American Expat Living in Japan - Interview with Robin

Published: 10 Apr at 9 AM
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Filed: Interviews,Japan
Robin's been on the move all of his life. Moving to Japan is just one of many stops around the planet. His travels and experiences are an important part of his writing. Robin's expat blog is called Tabinin (see listing here)

Sunset in Kainan.
Sunset in Kainan.

Here's the interview with Robin...

Where are you originally from?
I've moved eighty-three times. I don't know that I'm from anywhere, but I was born in London, UK.

In which country and city are you living now?
Living in quiet, rural Kainan, Japan.

How long have you lived in Japan and how long are you planning to stay?
I've lived in Japan for a year now, but in Kainan for only six months. For the foreseeable future, this is home!

I'm wacky chocolatey.
I'm wacky chocolatey.
Why did you move to Japan and what do you do?
I moved to Japan to get into teaching, as well as to do location research for an upcoming novel. I love teaching. I work at two junior high schools and have a great time each week. It's more fulfilling than I hoped.

Did you bring family with you?
Nope. It's just me.

How did you find the transition to living in a foreign country?
I found Japan a very easy transition. This isn't my first time abroad on my own, but Japan has been fantastic. I found making an effort to learn the language makes a big difference in staving off culture shock.

Was it easy making friends and meeting people; do you mainly socialise with other expats?
Working at multiple schools made it easier to meet people. I socialize 50/50 with Japanese and other expats, but it's not by design.

Sunrise on the walk to school.
Sunrise on the walk to school.
What are the best things to do in the area; anything to recommend to future expats?
Osaka is an amazing city. The entire Kansai area is fantastic. Kyoto offers old Japan, Kobe is more cool than Amsterdam, and Osaka is a foodie paradise. Travel in Japan is easy and inexpensive, so make an effort to get around.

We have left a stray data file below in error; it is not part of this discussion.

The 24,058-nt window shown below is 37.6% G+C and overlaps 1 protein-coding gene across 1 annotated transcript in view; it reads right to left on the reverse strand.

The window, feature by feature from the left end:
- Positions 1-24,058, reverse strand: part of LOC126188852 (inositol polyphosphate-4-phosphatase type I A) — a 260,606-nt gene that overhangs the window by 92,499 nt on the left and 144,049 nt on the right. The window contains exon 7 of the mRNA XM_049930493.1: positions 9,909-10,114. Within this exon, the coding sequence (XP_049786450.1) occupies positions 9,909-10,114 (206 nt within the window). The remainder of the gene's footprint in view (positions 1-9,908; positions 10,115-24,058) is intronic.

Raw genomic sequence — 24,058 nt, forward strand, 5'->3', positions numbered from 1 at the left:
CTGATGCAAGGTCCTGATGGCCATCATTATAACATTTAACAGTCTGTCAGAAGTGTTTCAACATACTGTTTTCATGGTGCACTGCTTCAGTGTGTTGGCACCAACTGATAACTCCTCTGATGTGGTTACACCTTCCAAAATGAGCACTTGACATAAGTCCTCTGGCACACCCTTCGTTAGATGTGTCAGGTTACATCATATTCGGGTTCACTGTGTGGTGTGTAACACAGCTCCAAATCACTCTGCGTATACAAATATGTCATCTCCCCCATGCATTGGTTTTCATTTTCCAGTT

What do you enjoy most about living in Japan?
I love discovering something new each day. Whether it's learning something from my staff or students, or stumbling across something in the countryside or stores, Japan is a never-ending source of delight.

How does the cost of living in Japan compare to home?
Compared to Seattle, most of the expenses are on par. Rents are pretty reasonable in Kansai, but the cost of food is fairly high. Travel is cheap, hotels are relatively cheap, but restaurants usually aren't.

Takoyaki is so good even the octopus likes it.
Takoyaki is so good even the octopus likes it.
What negatives, if any, are there to living in Japan?
In a rural city like Kainan, most people are really young, or really married. Opportunities to meet new people are few. It can get a little isolating at times.

If you could pick one piece of advice to anyone moving to Japan, what would it be?
Bring a jumbo bottle of Ibuprofen. Pain medicine in Japan is ludicrously underpowered.

What has been the hardest aspect to your expat experience so far?
Some contracts don't pay you for holiday breaks, so your income can fluctuate wildly. That means discipline and adhering to a budget or eating nothing but rice for three weeks. Always ask about breaks before you sign a contract and see if there's an alternative.

When you finally return home, how do you think you'll cope with repatriation?
I don't think there'll be much to deal with. I've moved abroad and back many times in my life. This won't be much different.

Izumo-Taisha, the second most important shrine in all of Shinto.
Izumo-Taisha, the second most important shrine in all of Shinto.
What are your top 5 expat tips for anyone following in your footsteps?
  1. Bring as much money as you can. You won't get paid for some time and setting up a new household costs money. I brought $4,000 to Japan. I needed $5,000 (which I was able to tap from my US accounts).
  2. Cannot stress the pain reliever thing enough. Pain pills in Japan are expensive and relatively useless. Bring a Costco bottle of ibuprofen with you. You'll thank me.
  3. Learn as much of the language as you can. It opens up a lot of doors and makes for a richer experience.
  4. Skype/FaceTime are great ways to stave off homesickness. It's great to talk with people back home for free, too!
  5. When shipping packages FROM Japan, always choose space-available. It's much cheaper and not a lot slower.
Tell us a bit about your own expat blog.
Tabinin is my journal about my experiences in Japan, my observations on teaching, and a chance for people to glimpse at the ways Japan differs from their part of the world. It seems to revolve around teaching, cool/wacky discoveries, and observations on life in the Land of the Rising Sun.

How can you be contacted for further advice to future expats coming to your area?
Hit me up on my blog or via Twitter. I'm happy to offer advice to people coming to Kansai.

About the author

Expat Blog ListingRobin is an American expat living in Japan. Blog description: A writer's adventures living and teaching in Japan.
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